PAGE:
You're a pop star, a rebel. You've seen sex and drugs and rock 'n' roll up close and personal for years. Now you're a dad—so where do you send your child during his or her formative years? To a veddy proper British boarding school, of course, and a life of winged collars, coattails and cricket. The British press reported last week that Mick Jagger and Jerry Hall—taking time out, apparently, from their domestic drama—just pre-enrolled their 1-year-old son, Gabriel Beauregard, in the prestigious Stowe School (where this year's tuition is $25,000), the alma mater of entrepreneur Richard Branson. Simon LeBon of Duran Duran sends his daughters to the Newton Preparatory School in southwest London, as does ex-Boomtown Rat Sir Bob Geldof. But rumors that this tony trend is spreading to America are, so far, just that: Reports that Madonna
was scoping out Cheltenham Ladies' College for her girl, Lourdes, 2, and that Michael Jackson's boy Prince, 22 months, was destined for Stowe, have been denied by both parents.
ON THE TOWN
It was only 6:30 p.m., but there was Conan O'Brien making funny about his high school experience. How was his high school experience? "I was beaten constantly," he said. Actually, it can't have been that bad; O'Brien, Class of '81, did his schtick at a fundraiser for Brookline (Mass.) High School that also drew Mike Wallace (35) and Michael Dukakis ('51). The shindig, at the home of philanthropists Sandy and David Bakalar, raised $460,000, including $10,000 gifts from both O'Brien and Wallace, for the 156-year-old school. Guessing that many of the elder alumni don't watch his show, O'Brien said, "A lot of you are going, 'Who the hell is that—the kid from Happy Days?' "
Hard Guy Software
Cough up $49.95, and Bruce Willis
will run, jump or fire a flamethrower at your command. But only on a video screen. Thanks to Activision, a California-based software company, the real-life action hero is now a digitized star in the PlayStation game Apocalypse. Technicians scanned Willis's body and voice into a computer, creating the 3-D character Trey Kincaid, "a pistol-packing nanophysicist," according to Activision. It's the first time a video adventure has been designed for an actor as popular as Willis, who says he was "blown away" by the experience. His compensation—"a multimillion-dollar package" that includes equity in Activision and a cut of Apocalypse profits—sounds pretty exciting too.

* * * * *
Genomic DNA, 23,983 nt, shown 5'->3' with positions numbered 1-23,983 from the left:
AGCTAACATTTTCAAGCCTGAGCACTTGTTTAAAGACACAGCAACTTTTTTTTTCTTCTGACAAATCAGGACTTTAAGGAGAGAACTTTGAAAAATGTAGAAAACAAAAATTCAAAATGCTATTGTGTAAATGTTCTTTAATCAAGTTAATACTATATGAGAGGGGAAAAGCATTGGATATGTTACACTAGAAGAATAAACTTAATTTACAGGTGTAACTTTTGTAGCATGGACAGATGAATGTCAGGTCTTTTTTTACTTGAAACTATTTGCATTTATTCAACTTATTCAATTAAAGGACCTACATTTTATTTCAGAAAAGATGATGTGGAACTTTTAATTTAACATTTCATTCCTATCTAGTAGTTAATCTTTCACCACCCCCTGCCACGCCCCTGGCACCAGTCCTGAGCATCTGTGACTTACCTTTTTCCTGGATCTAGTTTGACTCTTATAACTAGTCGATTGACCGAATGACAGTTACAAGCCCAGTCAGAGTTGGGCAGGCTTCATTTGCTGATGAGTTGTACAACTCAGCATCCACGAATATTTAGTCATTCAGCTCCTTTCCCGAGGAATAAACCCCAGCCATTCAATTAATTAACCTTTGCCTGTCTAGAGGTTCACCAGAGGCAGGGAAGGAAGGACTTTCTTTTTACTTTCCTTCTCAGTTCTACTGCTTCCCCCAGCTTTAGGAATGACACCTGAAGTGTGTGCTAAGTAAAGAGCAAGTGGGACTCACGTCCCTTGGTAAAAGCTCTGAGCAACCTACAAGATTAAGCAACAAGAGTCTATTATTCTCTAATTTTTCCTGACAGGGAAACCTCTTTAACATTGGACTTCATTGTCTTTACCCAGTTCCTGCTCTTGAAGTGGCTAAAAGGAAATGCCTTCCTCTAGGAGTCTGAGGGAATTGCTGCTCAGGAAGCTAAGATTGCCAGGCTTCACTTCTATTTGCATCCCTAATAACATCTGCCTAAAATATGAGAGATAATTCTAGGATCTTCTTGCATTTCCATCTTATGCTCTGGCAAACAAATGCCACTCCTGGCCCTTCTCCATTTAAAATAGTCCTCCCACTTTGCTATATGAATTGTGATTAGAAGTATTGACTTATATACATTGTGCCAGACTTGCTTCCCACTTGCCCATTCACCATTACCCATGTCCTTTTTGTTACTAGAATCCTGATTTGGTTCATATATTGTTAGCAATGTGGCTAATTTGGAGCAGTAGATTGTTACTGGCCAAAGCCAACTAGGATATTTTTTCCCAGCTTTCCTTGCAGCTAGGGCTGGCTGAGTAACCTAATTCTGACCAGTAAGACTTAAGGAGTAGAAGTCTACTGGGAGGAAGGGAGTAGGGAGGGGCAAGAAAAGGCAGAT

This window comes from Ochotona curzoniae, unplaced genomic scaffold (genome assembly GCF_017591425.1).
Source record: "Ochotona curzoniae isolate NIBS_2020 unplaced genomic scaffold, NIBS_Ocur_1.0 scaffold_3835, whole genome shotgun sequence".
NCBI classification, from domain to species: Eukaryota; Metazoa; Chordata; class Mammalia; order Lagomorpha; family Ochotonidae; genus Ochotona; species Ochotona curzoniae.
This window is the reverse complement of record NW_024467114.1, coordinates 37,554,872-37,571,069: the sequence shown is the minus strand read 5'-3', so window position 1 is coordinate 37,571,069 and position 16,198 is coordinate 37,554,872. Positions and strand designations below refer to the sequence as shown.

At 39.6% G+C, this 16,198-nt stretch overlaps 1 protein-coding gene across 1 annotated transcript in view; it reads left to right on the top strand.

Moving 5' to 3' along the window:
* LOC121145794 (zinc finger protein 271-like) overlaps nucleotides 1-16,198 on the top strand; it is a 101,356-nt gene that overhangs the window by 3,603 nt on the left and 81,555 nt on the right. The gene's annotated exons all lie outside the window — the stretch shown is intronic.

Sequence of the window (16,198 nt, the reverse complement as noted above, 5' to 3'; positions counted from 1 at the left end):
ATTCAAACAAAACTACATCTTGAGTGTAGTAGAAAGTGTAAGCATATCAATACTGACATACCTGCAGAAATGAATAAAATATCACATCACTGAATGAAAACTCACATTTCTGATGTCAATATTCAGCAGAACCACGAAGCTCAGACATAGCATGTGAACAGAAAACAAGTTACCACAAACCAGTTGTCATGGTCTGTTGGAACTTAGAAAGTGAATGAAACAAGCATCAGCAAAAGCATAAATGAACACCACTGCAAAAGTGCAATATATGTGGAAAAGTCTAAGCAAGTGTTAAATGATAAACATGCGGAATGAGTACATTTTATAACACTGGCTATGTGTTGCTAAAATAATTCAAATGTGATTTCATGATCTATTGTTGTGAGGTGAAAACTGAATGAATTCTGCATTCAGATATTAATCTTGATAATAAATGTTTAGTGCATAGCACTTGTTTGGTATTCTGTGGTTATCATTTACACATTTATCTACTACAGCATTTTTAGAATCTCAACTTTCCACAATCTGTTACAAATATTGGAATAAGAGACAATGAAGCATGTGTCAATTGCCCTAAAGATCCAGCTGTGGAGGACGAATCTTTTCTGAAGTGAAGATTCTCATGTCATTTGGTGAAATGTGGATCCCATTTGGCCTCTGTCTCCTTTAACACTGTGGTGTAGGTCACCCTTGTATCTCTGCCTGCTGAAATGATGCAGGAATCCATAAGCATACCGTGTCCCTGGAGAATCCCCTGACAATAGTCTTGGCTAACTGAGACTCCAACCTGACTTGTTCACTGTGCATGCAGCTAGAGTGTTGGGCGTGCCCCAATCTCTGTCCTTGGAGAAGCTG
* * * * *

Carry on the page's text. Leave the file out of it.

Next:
ON THE BLOCK
Jack Nicholson's longtime girlfriend Rebecca Broussard has relocated with their two children so that the 61-year-old Oscar winner can sell the Beverly Hills house they were living in, for $2.5 million. The contemporary-style five-bedroom, four-bathroom house—built in 1957 and owned by Nicholson since 1991—includes two living rooms, a den, swimming pool, patio and terrazzo-tiled floors. Nicholson continues to live in a nearby home, which he has owned since the 1960s.
Whose Cat Suit Is It, Anyway?
So where's the great and powerful Oz when you need him to settle a dispute? Two collectors each say they have the original costume worn by Bert Lahr, the Cowardly Lion, in 1939's The Wizard of Oz. One, bought for $2,400 at a 1970 MGM studio auction, may fetch $500,000 when put up for bid Dec. 12 by Profiles in History, a Beverly Hills dealer. But collector James Comisar has another cat suit, found a few years ago in MGM's garbage. He claims his is the real deal, the other a backup; the auctioneers fervently disagree. Cat fight!